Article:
Los Angeles Unified School Supt.
Instead, Cortines said, the L.A. Unified School District will try to provide computers to students when needed for instruction and testing.
"I don't believe we can afford a device for every student," said Cortines, who added that the district never had a fleshed-out framework for how the devices would be used in the classroom and paid for over time.
"Education shouldn't become the gimmick of the year," Cortines said in a meeting Friday with several reporters.
The iPad plan was a major initiative of former L.A. schools Supt.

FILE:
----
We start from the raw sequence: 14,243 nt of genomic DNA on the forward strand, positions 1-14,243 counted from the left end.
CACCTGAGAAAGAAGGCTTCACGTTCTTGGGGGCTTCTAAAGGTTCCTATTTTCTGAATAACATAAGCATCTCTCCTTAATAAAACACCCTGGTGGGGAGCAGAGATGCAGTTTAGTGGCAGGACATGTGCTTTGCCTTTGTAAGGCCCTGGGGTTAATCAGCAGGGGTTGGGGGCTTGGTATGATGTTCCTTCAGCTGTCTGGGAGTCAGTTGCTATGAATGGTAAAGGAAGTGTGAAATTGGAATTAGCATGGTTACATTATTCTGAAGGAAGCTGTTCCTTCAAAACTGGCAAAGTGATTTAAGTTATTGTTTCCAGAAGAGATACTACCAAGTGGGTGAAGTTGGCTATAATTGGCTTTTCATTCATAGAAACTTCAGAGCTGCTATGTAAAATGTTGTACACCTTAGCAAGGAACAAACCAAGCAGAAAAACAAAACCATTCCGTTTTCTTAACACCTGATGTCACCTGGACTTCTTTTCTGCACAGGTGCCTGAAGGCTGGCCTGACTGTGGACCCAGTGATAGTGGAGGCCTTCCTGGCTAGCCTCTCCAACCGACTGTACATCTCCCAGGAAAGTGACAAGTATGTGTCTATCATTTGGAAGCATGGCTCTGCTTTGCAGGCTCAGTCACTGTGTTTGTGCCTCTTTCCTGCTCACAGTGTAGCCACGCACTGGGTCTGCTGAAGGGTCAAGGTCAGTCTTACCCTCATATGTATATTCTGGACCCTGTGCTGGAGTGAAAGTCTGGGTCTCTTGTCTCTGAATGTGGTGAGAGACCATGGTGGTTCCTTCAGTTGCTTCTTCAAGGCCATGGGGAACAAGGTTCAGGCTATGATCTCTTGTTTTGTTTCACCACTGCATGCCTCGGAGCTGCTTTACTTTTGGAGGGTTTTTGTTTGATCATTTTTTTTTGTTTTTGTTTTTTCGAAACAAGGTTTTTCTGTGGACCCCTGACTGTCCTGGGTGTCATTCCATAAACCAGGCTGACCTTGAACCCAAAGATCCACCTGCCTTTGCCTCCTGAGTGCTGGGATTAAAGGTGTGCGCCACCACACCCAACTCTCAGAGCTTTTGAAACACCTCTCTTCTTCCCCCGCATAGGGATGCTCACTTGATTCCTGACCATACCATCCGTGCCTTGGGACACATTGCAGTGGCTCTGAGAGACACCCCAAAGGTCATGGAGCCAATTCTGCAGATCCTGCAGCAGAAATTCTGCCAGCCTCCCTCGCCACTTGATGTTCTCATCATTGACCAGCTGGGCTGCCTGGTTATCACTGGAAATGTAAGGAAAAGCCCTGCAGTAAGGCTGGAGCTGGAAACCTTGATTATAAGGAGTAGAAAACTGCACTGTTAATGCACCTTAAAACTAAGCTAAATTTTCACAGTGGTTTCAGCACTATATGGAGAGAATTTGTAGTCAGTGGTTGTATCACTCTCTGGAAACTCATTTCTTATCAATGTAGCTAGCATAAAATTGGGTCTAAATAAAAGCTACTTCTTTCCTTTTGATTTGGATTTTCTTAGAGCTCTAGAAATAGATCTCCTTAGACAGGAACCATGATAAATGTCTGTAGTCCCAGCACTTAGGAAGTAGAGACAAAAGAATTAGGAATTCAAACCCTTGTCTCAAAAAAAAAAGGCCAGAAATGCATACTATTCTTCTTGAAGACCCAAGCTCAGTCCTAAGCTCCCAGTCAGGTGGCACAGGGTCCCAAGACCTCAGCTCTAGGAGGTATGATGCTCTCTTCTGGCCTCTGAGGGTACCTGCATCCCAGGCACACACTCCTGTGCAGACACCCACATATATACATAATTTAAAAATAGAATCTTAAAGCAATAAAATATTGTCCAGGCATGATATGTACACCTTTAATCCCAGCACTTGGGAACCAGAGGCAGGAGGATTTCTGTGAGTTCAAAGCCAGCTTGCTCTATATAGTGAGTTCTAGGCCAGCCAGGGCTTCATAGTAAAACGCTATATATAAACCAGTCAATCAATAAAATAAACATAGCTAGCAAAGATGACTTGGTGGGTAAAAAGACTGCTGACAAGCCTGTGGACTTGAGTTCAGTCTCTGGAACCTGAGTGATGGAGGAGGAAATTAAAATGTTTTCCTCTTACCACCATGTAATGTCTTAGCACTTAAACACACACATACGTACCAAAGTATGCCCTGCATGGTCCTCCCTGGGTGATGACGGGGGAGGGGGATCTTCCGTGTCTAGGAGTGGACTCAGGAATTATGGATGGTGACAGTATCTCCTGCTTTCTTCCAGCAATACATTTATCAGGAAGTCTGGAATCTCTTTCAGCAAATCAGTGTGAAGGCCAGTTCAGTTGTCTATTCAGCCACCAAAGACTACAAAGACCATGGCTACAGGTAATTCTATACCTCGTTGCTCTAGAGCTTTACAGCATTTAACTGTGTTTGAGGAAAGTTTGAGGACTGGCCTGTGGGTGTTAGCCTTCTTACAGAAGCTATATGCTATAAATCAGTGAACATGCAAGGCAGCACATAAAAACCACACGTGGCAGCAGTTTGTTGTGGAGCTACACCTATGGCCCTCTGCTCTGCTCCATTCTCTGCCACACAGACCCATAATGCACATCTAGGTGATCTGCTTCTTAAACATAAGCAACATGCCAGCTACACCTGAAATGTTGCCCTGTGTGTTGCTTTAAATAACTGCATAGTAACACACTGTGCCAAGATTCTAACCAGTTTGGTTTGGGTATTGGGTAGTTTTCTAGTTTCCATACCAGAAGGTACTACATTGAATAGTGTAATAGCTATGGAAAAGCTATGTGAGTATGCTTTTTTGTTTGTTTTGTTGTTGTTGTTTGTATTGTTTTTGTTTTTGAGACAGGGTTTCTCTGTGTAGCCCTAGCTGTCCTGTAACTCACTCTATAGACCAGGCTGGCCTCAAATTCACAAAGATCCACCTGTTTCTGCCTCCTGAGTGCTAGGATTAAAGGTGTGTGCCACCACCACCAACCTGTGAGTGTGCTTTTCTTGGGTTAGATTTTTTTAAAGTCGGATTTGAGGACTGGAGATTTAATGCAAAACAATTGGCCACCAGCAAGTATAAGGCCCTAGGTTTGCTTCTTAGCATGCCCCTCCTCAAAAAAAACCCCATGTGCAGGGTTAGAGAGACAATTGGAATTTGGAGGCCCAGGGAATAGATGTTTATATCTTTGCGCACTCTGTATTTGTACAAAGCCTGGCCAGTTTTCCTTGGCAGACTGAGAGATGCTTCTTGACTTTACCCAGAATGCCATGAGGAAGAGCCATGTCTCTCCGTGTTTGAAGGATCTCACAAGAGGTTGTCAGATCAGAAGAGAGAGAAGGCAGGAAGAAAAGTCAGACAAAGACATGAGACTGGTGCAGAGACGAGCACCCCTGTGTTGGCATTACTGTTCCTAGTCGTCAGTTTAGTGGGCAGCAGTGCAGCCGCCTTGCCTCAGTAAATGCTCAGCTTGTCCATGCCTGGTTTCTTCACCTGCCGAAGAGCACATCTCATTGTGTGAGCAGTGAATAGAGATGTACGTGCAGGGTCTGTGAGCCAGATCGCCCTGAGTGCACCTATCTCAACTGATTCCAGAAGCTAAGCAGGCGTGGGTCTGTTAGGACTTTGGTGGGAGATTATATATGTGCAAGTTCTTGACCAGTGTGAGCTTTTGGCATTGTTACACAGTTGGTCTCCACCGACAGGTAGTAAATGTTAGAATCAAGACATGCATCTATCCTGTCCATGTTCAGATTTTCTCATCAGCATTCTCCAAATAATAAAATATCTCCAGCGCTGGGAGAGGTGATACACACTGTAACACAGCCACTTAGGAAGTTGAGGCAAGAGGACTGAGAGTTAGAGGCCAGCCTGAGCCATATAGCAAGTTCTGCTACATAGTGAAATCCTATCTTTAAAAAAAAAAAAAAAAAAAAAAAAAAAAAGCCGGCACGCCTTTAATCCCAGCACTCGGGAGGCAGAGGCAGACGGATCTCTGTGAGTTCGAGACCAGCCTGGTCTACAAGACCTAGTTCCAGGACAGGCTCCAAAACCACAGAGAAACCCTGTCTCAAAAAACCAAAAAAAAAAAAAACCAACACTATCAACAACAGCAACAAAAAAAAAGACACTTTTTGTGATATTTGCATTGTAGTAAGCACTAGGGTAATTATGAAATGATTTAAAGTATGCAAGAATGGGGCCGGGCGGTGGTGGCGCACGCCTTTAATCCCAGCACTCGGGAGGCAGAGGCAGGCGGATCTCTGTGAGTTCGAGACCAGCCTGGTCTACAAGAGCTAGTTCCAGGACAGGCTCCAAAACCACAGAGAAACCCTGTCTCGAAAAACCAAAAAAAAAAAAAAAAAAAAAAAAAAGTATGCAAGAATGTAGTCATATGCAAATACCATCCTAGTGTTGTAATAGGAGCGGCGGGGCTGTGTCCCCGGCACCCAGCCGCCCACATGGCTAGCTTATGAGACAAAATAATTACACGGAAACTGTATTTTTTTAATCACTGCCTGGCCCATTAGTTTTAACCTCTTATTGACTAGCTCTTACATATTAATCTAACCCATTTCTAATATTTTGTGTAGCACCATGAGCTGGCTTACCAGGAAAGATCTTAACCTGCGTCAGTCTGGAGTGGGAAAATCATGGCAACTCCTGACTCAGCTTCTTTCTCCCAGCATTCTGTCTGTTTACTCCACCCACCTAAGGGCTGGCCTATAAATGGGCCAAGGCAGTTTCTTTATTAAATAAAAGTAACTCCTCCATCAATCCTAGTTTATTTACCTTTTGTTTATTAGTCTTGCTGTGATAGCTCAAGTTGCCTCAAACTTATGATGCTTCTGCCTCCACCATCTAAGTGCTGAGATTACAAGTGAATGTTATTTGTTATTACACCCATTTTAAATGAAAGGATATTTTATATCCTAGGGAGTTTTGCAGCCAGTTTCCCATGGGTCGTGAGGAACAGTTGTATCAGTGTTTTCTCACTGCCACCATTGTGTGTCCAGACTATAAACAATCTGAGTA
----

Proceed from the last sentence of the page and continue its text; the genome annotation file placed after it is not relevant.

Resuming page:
The initial rollout at 47 schools in the fall of 2013 was plagued by problems, including students deleting security filters so they could browse the Web freely. Later, questions arose about a close professional relationship that Deasy and his senior deputy developed with executives from Apple, maker of the iPad, and Pearson, which provided the curriculum on the device. In December, the FBI seized documents related to the project as part of a criminal investigation into the bidding process.
Deasy and other officials have denied any wrongdoing and the former superintendent insisted it was a civil rights and educational imperative to make technology available to all students.
The issue has come up repeatedly in the run-up to the March 3 school board elections, with most challengers faulting the incumbents for going along with the iPad effort.